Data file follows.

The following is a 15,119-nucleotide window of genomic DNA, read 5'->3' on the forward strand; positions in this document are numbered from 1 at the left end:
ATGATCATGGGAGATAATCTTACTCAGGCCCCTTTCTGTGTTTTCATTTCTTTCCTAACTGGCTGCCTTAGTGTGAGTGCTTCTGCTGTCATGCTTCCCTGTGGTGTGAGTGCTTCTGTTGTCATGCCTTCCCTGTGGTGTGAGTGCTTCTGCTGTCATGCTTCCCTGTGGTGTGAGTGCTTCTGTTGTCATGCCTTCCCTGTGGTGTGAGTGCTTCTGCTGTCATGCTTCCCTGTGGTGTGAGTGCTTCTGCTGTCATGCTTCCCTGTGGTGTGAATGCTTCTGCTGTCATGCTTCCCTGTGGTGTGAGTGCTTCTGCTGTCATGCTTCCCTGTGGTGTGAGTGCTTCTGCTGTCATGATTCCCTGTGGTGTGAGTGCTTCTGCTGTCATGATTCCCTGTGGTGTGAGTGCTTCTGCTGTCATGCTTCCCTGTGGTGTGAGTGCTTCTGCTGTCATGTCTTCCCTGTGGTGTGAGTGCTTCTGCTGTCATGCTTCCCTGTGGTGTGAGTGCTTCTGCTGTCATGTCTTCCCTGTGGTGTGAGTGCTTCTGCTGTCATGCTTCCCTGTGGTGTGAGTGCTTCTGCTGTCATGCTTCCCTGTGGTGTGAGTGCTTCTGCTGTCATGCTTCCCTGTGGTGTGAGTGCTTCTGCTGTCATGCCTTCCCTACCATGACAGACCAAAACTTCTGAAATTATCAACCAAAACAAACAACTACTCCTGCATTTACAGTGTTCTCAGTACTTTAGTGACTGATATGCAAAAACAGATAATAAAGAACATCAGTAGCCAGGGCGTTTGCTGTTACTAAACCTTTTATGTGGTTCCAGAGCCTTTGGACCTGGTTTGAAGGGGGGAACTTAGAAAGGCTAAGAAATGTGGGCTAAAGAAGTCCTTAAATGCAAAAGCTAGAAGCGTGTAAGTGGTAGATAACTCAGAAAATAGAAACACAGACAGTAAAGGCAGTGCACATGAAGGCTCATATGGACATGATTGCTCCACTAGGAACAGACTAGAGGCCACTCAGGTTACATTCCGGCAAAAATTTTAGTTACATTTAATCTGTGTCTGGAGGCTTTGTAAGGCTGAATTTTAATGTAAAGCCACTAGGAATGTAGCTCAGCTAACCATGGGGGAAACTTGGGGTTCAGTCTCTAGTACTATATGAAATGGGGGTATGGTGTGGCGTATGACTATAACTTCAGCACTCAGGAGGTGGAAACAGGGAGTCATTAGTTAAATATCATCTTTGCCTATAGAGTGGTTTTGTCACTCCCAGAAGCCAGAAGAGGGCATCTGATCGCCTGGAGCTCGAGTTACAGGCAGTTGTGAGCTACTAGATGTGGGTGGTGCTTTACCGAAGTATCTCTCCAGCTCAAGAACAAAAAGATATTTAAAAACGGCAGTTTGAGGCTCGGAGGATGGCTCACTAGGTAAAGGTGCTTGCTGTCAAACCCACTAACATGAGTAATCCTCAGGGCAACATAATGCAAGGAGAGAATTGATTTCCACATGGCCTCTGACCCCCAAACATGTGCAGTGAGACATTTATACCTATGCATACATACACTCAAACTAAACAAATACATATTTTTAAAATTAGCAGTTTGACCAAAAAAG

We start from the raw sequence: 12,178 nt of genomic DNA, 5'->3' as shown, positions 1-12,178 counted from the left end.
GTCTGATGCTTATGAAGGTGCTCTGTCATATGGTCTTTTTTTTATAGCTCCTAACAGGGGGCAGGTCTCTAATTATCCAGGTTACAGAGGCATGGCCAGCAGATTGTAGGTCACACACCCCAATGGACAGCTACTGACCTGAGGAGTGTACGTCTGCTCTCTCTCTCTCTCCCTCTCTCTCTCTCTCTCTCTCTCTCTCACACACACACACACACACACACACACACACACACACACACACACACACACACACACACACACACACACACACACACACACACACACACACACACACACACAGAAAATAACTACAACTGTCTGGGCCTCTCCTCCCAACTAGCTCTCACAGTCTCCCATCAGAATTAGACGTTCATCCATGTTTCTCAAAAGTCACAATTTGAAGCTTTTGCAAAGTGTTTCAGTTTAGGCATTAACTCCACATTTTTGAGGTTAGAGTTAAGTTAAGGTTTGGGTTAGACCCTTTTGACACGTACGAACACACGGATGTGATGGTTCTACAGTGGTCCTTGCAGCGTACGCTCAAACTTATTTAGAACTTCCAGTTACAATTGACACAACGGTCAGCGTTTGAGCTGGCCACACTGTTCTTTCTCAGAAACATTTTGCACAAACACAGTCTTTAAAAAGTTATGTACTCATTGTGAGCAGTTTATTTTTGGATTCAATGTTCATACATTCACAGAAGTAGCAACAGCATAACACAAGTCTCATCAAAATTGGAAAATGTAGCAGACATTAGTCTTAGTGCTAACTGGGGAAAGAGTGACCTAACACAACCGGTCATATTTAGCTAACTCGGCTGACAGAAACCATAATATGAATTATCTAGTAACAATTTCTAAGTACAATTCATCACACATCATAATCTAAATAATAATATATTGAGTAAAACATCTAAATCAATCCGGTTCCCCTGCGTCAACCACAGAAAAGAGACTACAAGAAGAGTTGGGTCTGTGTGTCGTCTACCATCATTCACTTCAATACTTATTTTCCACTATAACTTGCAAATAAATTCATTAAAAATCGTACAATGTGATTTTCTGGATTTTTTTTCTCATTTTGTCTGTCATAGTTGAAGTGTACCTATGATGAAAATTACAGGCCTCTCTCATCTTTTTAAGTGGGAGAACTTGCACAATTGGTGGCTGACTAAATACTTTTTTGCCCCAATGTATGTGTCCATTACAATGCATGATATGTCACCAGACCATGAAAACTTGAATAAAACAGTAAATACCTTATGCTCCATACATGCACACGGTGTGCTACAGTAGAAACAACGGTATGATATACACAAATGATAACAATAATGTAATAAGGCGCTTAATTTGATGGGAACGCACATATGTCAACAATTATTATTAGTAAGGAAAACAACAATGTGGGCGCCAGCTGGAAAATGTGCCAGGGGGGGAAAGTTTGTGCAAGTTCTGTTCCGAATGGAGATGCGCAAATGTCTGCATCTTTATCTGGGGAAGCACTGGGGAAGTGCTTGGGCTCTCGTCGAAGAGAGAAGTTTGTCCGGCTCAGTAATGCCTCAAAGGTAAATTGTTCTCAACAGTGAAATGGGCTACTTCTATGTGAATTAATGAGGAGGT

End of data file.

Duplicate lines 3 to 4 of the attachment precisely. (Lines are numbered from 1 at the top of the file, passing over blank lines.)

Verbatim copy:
We start from the raw sequence: 12,178 nt of genomic DNA, 5'->3' as shown, positions 1-12,178 counted from the left end.
GTCTGATGCTTATGAAGGTGCTCTGTCATATGGTCTTTTTTTTATAGCTCCTAACAGGGGGCAGGTCTCTAATTATCCAGGTTACAGAGGCATGGCCAGCAGATTGTAGGTCACACACCCCAATGGACAGCTACTGACCTGAGGAGTGTACGTCTGCTCTCTCTCTCTCTCCCTCTCTCTCTCTCTCTCTCTCTCTCTCACACACACACACACACACACACACACACACACACACACACACACACACACACACACACACACACACACACACACACACACACACACACACACACACACACAGAAAATAACTACAACTGTCTGGGCCTCTCCTCCCAACTAGCTCTCACAGTCTCCCATCAGAATTAGACGTTCATCCATGTTTCTCAAAAGTCACAATTTGAAGCTTTTGCAAAGTGTTTCAGTTTAGGCATTAACTCCACATTTTTGAGGTTAGAGTTAAGTTAAGGTTTGGGTTAGACCCTTTTGACACGTACGAACACACGGATGTGATGGTTCTACAGTGGTCCTTGCAGCGTACGCTCAAACTTATTTAGAACTTCCAGTTACAATTGACACAACGGTCAGCGTTTGAGCTGGCCACACTGTTCTTTCTCAGAAACATTTTGCACAAACACAGTCTTTAAAAAGTTATGTACTCATTGTGAGCAGTTTATTTTTGGATTCAATGTTCATACATTCACAGAAGTAGCAACAGCATAACACAAGTCTCATCAAAATTGGAAAATGTAGCAGACATTAGTCTTAGTGCTAACTGGGGAAAGAGTGACCTAACACAACCGGTCATATTTAGCTAACTCGGCTGACAGAAACCATAATATGAATTATCTAGTAACAATTTCTAAGTACAATTCATCACACATCATAATCTAAATAATAATATATTGAGTAAAACATCTAAATCAATCCGGTTCCCCTGCGTCAACCACAGAAAAGAGACTACAAGAAGAGTTGGGTCTGTGTGTCGTCTACCATCATTCACTTCAATACTTATTTTCCACTATAACTTGCAAATAAATTCATTAAAAATCGTACAATGTGATTTTCTGGATTTTTTTTCTCATTTTGTCTGTCATAGTTGAAGTGTACCTATGATGAAAATTACAGGCCTCTCTCATCTTTTTAAGTGGGAGAACTTGCACAATTGGTGGCTGACTAAATACTTTTTTGCCCCAATGTATGTGTCCATTACAATGCATGATATGTCACCAGACCATGAAAACTTGAATAAAACAGTAAATACCTTATGCTCCATACATGCACACGGTGTGCTACAGTAGAAACAACGGTATGATATACACAAATGATAACAATAATGTAATAAGGCGCTTAATTTGATGGGAACGCACATATGTCAACAATTATTATTAGTAAGGAAAACAACAATGTGGGCGCCAGCTGGAAAATGTGCCAGGGGGGGAAAGTTTGTGCAAGTTCTGTTCCGAATGGAGATGCGCAAATGTCTGCATCTTTATCTGGGGAAGCACTGGGGAAGTGCTTGGGCTCTCGTCGAAGAGAGAAGTTTGTCCGGCTCAGTAATGCCTCAAAGGTAAATTGTTCTCAACAGTGAAATGGGCTACTTCTATGTGAATTAATGAGGAGGT